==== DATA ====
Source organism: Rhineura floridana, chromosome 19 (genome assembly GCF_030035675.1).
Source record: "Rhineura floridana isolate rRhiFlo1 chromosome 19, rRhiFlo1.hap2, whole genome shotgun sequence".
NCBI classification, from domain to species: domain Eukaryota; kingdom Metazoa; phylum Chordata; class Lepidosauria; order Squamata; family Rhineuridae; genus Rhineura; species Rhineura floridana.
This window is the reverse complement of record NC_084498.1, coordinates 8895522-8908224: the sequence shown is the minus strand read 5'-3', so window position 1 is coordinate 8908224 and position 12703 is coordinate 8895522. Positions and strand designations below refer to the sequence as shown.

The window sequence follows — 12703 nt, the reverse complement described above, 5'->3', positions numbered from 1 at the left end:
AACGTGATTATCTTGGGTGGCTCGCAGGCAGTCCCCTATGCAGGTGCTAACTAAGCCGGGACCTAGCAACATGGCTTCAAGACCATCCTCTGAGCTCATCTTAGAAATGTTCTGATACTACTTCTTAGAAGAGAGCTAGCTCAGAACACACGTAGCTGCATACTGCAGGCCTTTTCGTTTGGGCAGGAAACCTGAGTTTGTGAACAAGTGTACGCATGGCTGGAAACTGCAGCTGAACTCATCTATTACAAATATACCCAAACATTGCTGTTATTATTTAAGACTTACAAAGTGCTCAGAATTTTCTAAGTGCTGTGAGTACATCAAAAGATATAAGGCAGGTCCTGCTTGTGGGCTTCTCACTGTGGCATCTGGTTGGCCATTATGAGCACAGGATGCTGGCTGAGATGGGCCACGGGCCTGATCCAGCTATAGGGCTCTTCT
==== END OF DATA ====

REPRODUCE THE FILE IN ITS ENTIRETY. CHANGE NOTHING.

Source organism: Rhineura floridana, chromosome 19 (genome assembly GCF_030035675.1).
Source record: "Rhineura floridana isolate rRhiFlo1 chromosome 19, rRhiFlo1.hap2, whole genome shotgun sequence".
NCBI classification, from domain to species: domain Eukaryota; kingdom Metazoa; phylum Chordata; class Lepidosauria; order Squamata; family Rhineuridae; genus Rhineura; species Rhineura floridana.
This window is the reverse complement of record NC_084498.1, coordinates 8895522-8908224: the sequence shown is the minus strand read 5'-3', so window position 1 is coordinate 8908224 and position 12703 is coordinate 8895522. Positions and strand designations below refer to the sequence as shown.

The window sequence follows — 12703 nt, the reverse complement described above, 5'->3', positions numbered from 1 at the left end:
AACGTGATTATCTTGGGTGGCTCGCAGGCAGTCCCCTATGCAGGTGCTAACTAAGCCGGGACCTAGCAACATGGCTTCAAGACCATCCTCTGAGCTCATCTTAGAAATGTTCTGATACTACTTCTTAGAAGAGAGCTAGCTCAGAACACACGTAGCTGCATACTGCAGGCCTTTTCGTTTGGGCAGGAAACCTGAGTTTGTGAACAAGTGTACGCATGGCTGGAAACTGCAGCTGAACTCATCTATTACAAATATACCCAAACATTGCTGTTATTATTTAAGACTTACAAAGTGCTCAGAATTTTCTAAGTGCTGTGAGTACATCAAAAGATATAAGGCAGGTCCTGCTTGTGGGCTTCTCACTGTGGCATCTGGTTGGCCATTATGAGCACAGGATGCTGGCTGAGATGGGCCACGGGCCTGATCCAGCTATAGGGCTCTTCT